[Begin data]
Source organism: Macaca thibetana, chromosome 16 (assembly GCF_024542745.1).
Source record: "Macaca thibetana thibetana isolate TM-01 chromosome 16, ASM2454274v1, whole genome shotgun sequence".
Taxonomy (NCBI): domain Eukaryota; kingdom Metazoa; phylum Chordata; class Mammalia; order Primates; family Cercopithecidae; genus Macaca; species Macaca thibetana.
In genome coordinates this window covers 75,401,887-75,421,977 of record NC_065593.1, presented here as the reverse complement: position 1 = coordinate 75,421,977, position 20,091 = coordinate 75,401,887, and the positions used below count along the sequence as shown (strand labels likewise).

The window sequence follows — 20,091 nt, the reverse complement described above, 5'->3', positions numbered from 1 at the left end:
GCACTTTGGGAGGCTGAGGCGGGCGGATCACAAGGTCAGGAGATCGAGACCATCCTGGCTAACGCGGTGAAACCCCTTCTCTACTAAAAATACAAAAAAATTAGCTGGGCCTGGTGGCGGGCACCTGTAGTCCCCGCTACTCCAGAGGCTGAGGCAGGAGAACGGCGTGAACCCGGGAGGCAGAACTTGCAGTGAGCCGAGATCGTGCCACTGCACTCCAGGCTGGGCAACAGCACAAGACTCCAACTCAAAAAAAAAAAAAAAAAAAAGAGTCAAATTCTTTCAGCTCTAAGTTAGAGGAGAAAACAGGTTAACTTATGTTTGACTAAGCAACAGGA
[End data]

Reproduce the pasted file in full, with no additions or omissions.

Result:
Source organism: Macaca thibetana, chromosome 16 (assembly GCF_024542745.1).
Source record: "Macaca thibetana thibetana isolate TM-01 chromosome 16, ASM2454274v1, whole genome shotgun sequence".
Taxonomy (NCBI): domain Eukaryota; kingdom Metazoa; phylum Chordata; class Mammalia; order Primates; family Cercopithecidae; genus Macaca; species Macaca thibetana.
In genome coordinates this window covers 75,401,887-75,421,977 of record NC_065593.1, presented here as the reverse complement: position 1 = coordinate 75,421,977, position 20,091 = coordinate 75,401,887, and the positions used below count along the sequence as shown (strand labels likewise).

The window sequence follows — 20,091 nt, the reverse complement described above, 5'->3', positions numbered from 1 at the left end:
GCACTTTGGGAGGCTGAGGCGGGCGGATCACAAGGTCAGGAGATCGAGACCATCCTGGCTAACGCGGTGAAACCCCTTCTCTACTAAAAATACAAAAAAATTAGCTGGGCCTGGTGGCGGGCACCTGTAGTCCCCGCTACTCCAGAGGCTGAGGCAGGAGAACGGCGTGAACCCGGGAGGCAGAACTTGCAGTGAGCCGAGATCGTGCCACTGCACTCCAGGCTGGGCAACAGCACAAGACTCCAACTCAAAAAAAAAAAAAAAAAAAAGAGTCAAATTCTTTCAGCTCTAAGTTAGAGGAGAAAACAGGTTAACTTATGTTTGACTAAGCAACAGGA